NEWBERRY – With the City of Newberry’s fiscal year drawing to a close, the commission’s magic number is 5 percent.

The budget workshop Aug. 19 solidified the decision to cut operations spending by 5 percent across the board in the general fund, said Keith Ashby, city manager.

The city has to decide whether to lower the administrative service charge the general fund levies on enterprise funds to 5 percent. Administrative charges are allocated when the city provides personnel or services like accounting and payroll.

This administrative service charge will bring in about $270,000 to the general fund, which is about 5 percent of the entire budget.

Most cities in the area charge 8 to 11 percent, but Newberry is a much smaller town, making things more difficult.

“You can’t cut positions in a department as easily as a big city can,” Ashby said. “That is why we are cutting the 5 percent with scalpel and not with a meat axe.”

“There’s a tendency with the budget to say, ‘Get it down!’” he said. “But we say we will get it down, but we will cut finely.”

Commissioner Tim Marden agrees with the subtle approach to getting the city’s budget back in balance and thinks “citizens can be incredibly optimistic moving forward over the next couple of years.”

Marden noticed a 15 percent difference in spending versus revenue and believes that if Newberry can keep its spending down by 5 percent for the next three years, the budget can be balanced.

One issue that springs up when balancing the budget is the fact that only about half of Newberry’s population contributes to the utility fund, which is used as a reserve, yet taxes have been lowered in the recent past.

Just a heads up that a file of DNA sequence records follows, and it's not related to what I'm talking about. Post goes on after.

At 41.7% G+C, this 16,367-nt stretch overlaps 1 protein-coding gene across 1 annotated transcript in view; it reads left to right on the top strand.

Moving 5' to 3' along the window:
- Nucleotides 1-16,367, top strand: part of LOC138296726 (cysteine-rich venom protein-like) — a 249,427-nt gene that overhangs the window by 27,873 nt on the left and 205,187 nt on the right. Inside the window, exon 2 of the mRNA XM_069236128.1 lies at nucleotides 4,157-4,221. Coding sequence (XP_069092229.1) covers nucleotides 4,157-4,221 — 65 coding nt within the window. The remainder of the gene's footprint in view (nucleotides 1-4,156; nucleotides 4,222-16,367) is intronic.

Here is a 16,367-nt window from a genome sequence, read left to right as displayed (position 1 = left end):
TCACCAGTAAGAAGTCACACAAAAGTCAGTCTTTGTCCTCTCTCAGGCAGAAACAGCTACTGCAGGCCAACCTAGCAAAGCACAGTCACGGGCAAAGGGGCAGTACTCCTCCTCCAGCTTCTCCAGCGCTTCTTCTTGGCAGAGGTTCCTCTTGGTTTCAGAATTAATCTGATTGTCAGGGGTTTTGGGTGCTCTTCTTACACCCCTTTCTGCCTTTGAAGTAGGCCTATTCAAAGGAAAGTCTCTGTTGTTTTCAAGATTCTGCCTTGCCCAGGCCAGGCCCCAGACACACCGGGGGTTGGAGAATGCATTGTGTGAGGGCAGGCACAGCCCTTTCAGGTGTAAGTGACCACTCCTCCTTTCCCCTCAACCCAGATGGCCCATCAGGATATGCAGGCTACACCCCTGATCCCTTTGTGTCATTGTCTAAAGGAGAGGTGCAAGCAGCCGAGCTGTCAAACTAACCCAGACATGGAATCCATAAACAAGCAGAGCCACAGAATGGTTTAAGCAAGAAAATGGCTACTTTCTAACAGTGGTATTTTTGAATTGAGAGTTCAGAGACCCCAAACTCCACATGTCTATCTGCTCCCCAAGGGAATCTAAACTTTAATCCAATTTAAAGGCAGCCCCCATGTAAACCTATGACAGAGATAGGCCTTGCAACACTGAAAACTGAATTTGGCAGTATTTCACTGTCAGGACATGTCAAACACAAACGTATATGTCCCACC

The commission is firm about keeping taxes constant and spending curbed for the near future, so it is exploring other options such as enacting franchise fees on the other utility companies within the city limits, Clay Electric and Central Florida Electric.  

While these franchise fees may raise rates for residents that receive utilities from Clay and Central Florida Electric, the entire population would be contributing to the utility reserve fund.   Those who receive city utilities already pay a higher rate than those that aren’t on city utilities.

At this stage, Ashby will be meeting with attorneys to discuss the possibilities and costs from a legal standpoint.

“There’s a good dialogue going right now,” Ashby said.

“Sometimes our commissioners are split philosophically.”

“We have a group who are very cautious with spending and those who will take a bigger risk for growth,” he said.

The latest venture, the Martin Luther King Community Center, is in full swing and the Parks and Recreation department will be presenting program implementation. The city will continue its avid search for grants, having pulled in over $11 million in the last couple of years.

“Newberry has been in great shape consistently,” Ashby said. “From a staff standpoint, we just have to define the clarity.”

The commissioners said it’s all about staying true to Newberry’s vision.

“Our city made a commitment six or seven years ago,” Commissioner Joe Hoffman said, “to making parks and recreation the economic driver. It’s worth it, but it takes time and commitment. We will put that to the citizens and see what’s what at the next meeting.”

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